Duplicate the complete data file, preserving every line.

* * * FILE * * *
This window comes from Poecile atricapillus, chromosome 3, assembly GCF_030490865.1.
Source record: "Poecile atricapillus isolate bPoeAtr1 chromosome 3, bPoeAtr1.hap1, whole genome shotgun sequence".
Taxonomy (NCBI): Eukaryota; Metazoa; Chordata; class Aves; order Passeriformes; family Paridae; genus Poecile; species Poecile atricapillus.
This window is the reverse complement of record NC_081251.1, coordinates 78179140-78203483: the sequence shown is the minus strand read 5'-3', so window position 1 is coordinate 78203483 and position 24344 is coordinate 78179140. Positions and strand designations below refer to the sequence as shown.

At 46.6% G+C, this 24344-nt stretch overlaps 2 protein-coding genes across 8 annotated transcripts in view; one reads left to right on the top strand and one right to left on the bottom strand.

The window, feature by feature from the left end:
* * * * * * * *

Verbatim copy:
This window comes from Poecile atricapillus, chromosome 3, assembly GCF_030490865.1.
Source record: "Poecile atricapillus isolate bPoeAtr1 chromosome 3, bPoeAtr1.hap1, whole genome shotgun sequence".
Taxonomy (NCBI): Eukaryota; Metazoa; Chordata; class Aves; order Passeriformes; family Paridae; genus Poecile; species Poecile atricapillus.
This window is the reverse complement of record NC_081251.1, coordinates 78179140-78203483: the sequence shown is the minus strand read 5'-3', so window position 1 is coordinate 78203483 and position 24344 is coordinate 78179140. Positions and strand designations below refer to the sequence as shown.

At 46.6% G+C, this 24344-nt stretch overlaps 2 protein-coding genes across 8 annotated transcripts in view; one reads left to right on the top strand and one right to left on the bottom strand.

The window, feature by feature from the left end: